Error, large or small or minute, is unavoidable in all human measurements. The point is to establish the magnitude and direction of the error (and reduce it if possible) so you'll know what to expect and how to deal with it in practice.
Comparing similar instruments is no substitute for comparing the instruments' estimates with direct measurement of a known distance. The more similarly they're made, the more likely they are to agree pretty closely with each other, irrespective of whether they're a yard off or twenty yards off at 600 yards. This is basic to the concept of measurement or estimation instruments.
I fully agree with Josh Billings that "It is better not to know so much than to know so many things that ain't so." I would hope that anyone who appreciates or expects any degree of accuracy in any endeavor would also agree.
I range objects with my laser or other method, I then consult a ballistics chart and fire round in practice. I record where the round strikes and adjust if necessary to adapt that shot series to match the distance I BELIEVE I'm shooting. Once I finish I have a set of charts for my rifle and the distance I measure/range with my range estimation devices. These charts are very close generally to the predicted data so I assume my range estimations are good/accurate. That's why I feel no real need to know the exact distance and only the need to have a repeatable range estimation process.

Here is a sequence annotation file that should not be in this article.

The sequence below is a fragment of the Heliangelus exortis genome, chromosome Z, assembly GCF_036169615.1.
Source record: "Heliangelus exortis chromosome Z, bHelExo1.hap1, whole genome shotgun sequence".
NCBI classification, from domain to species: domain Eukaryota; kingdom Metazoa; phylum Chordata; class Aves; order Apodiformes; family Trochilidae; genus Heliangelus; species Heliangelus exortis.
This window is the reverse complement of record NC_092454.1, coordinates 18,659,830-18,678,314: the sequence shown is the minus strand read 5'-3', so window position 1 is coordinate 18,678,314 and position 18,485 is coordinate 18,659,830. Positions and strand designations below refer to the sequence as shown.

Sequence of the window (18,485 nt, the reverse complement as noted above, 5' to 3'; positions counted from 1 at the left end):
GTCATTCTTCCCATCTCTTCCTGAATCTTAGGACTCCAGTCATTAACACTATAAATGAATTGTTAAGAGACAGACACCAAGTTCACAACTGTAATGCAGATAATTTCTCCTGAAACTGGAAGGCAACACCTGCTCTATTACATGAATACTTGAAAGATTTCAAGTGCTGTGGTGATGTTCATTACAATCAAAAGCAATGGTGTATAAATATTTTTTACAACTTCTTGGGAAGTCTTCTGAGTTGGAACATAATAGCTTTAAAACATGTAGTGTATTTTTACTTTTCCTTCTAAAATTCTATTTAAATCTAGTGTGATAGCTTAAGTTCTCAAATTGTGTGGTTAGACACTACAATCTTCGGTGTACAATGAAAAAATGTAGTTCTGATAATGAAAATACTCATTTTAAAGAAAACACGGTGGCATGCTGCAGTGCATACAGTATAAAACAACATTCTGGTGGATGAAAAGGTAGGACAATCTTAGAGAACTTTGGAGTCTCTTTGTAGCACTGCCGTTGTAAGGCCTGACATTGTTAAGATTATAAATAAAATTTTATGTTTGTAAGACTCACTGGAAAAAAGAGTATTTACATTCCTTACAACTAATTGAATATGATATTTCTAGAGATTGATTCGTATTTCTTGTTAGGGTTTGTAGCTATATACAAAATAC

I know the devices are repeatable because I often range the same object on different days and under different conditions.
I also believe the lasers give very accurate distance measurements so as to make the point of arguing between lasered and hard measurements to the distances I shoot moot.
In practical application on field type targets it's often very difficult to get an actual range to the intended target, quite often an object in the vicinity of the indended target is range. It essentially all becomes a matter of successive estimation and approximation anyway and that's where I believe field experience pays off.
I'm not bound-up in the exactness of the measurement, I am just using a tool that helps me determine range to a target. This is not theoretical for me, I use these device and methods and it works.
I have tested my pro 1000 at measured distances out to 880 yards it is with in the 1 yard range they claim for it. this is on a surveyed range measured by lic surveyor. I have many times stepped back and forth to test range and got the yardage to change my 1 yard. Target type makes a big diff. on how far they will pick it up put if you are sure of your target and are getting a reading back you can be sure of the range. Surveyors almost all use laser measureing devices now. It is a lot more accurate then the old tapes were. If you are worryed about your laser use it it set your range up then you will have the same distance in the feild. They sure beat out he old I guess he is about 500 yds away I know that big buck was killed at 600 yds why I didn't even have to hold over him my rifle shoots so flat. trust your laser you will hit more targets.